to a friend Printer
For immediate release
Sept. 10, 2003
ABCs Investment Pays Off;
Student Test Scores Reach
Highest Level and Achievement Gaps are Closing
North Carolina has stayed the course on school improvement efforts since
1995 when the ABCs of Public Education was first approved, and this year,
the pay-off was the highest ever.
The percentage of students performing at the proficient level, also
considered grade level, is the highest in state history. Achievement
gaps among different racial groups narrowed significantly and across
The state's 2002-03 ABCs accountability results were approved
by the State Board of Education today and reported at a news conference
at Wakefield High School in Wake County.
Black students and American Indian students gained approximately 10
percentage points each between 2001-02 and 2002-03, the school year reflected
in the information provided today.
While the achievement gap between white and black students remains the
largest gap among ethnic groups, the gap has been reduced to 21.9 points,
down from 34.3 points in 1996-97, the first year of the ABCs.
"These gains prove that our commitment
to protecting our investments in education is paying off," said Gov.
Mike Easley. "Even
in tough economic times our students and our schools are making dramatic
progress." (Governor's Press Release, pdf, 88k)
Nearly three-fourths of all schools – 72.9 percent — met
the standards for high growth in 2002-03. Nearly every school in the
state — 94.3 percent – met expected growth or better. Only
5.6 percent of schools, 124, had growth in student achievement that was
less than expected. This was a large decrease from 2001-02, when 25.1
percent of all schools fell short of their goals for student achievement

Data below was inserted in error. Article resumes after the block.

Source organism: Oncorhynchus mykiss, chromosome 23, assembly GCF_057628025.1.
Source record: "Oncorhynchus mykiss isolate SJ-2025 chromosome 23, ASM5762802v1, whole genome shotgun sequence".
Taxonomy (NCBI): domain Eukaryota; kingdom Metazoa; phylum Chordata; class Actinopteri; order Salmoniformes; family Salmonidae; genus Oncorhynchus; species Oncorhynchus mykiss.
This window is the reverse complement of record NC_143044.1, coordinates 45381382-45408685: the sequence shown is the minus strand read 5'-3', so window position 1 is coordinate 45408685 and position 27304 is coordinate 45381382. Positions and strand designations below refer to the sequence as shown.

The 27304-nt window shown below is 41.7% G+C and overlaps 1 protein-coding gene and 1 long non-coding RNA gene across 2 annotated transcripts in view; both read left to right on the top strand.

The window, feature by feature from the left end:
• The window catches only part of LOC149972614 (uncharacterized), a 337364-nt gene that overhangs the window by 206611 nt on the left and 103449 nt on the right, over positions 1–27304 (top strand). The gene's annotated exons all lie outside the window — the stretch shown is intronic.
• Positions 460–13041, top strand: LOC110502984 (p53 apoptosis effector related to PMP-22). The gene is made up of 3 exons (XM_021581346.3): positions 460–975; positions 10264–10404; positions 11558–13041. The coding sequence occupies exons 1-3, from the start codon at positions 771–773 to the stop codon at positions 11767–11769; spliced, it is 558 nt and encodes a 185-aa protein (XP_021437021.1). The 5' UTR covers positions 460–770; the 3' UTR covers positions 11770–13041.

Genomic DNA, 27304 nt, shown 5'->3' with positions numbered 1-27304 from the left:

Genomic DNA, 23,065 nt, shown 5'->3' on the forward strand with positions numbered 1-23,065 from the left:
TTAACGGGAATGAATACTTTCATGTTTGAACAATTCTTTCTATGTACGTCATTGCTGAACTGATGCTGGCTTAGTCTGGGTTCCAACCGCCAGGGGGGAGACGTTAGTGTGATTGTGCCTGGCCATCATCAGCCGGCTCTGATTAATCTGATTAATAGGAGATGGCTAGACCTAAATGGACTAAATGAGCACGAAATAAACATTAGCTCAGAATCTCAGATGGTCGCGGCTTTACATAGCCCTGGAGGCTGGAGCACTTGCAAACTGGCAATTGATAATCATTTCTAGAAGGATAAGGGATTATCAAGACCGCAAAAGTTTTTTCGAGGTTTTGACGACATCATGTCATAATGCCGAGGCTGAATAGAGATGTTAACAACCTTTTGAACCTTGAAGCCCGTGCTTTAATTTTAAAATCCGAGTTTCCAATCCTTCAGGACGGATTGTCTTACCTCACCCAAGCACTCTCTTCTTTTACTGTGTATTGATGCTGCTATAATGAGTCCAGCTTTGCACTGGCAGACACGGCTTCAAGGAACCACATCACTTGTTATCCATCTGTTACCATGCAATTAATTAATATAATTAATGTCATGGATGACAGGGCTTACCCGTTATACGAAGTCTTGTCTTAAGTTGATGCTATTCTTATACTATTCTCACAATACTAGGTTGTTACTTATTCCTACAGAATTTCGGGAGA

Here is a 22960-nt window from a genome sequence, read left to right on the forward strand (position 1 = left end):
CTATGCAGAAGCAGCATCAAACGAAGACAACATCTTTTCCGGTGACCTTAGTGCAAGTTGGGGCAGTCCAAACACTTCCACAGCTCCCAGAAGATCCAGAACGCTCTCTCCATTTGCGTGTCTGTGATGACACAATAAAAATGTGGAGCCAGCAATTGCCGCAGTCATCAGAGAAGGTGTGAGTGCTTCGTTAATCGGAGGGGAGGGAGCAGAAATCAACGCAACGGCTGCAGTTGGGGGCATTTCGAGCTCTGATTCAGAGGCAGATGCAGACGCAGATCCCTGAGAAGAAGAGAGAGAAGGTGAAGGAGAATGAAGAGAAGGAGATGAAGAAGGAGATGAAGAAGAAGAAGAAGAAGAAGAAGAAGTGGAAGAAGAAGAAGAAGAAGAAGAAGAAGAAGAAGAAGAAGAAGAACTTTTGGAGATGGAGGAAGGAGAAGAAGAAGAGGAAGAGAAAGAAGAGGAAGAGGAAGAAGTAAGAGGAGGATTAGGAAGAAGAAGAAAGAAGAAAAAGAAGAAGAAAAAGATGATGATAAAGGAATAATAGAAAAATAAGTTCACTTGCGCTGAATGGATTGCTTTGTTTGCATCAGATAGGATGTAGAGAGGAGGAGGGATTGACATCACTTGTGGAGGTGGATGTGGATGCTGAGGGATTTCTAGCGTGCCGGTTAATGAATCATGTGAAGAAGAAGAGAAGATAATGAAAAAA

Sixty-one percent of all schools, or 1,359, earned recognition in 2002-03
as either Schools of Distinction or Schools of Excellence, the two highest
performance categories under the state's accountability model.
In order to earn recognition as a School of Distinction, schools must
have met at least expected growth and have 80-89 percent of their student
test scores at grade level or above. To be a School of Excellence, a
school must meet or exceed its growth goals and have 90 percent or more
of its student scores at grade level or above.
"North Carolina has seen steady improvements over the past seven
years. This year's positive results did not come overnight or without
tremendous effort by students, teachers and principals. The excellent
news we are receiving today is the result of focused efforts at every
level to help every student reach proficiency," said State Board
of Education Chairman Howard Lee. "The General Assembly has provided
unparalleled support for our schools, and schools have done what's
right. They've studied the data, put resources where they're
needed, celebrated success, and the results are clear. This is great
news for our state."
State Superintendent Mike Ward, in announcing the ABCs results, said
that the results were very rewarding for anyone who cares about public
schools. "Students made significant gains in 2002-03. Achievement
is up for all students and performance gaps have narrowed. We owe a great
deal of thanks to the teachers and principals in our schools. While these
improvements are the result of many people's efforts, the teachers
in the classroom and principals in each school have done the heavy lifting
that has led to this success. The business community is providing unprecedented
support for our schools, and parents are more engaged in their children's
Achievement gaps narrow
The reduction of in achievement gaps was especially welcome news to
state educators who have been focusing attention on this issue for the
past several years. Although some groups' scores continue to be
lower than they should be, the gaps are closing more quickly than at
any other time. At the same time, overall achievement for the state and
for the top groups continued to rise as well.
A total of 88.8 percent of white students scored at or above grade level
in both reading and mathematics in grades three through eight, up from
84.4 percent in 2001-02. The percentage for black students was 66.9 percent,
up from 56.6 percent in the previous year. The percentage at grade level
for the state overall was 80.8, up from 74.7 percent.
For Hispanic students, 70.2 percent performed at or above grade level
in 2002-03, up from 62.1 percent in 2001-02. For American Indian students,
72.3 percent performed at or above grade level in reading and math in
2002-03, up from 62.7 percent in the prior year.
For Asian students, 87.4 percent were at or above grade level on the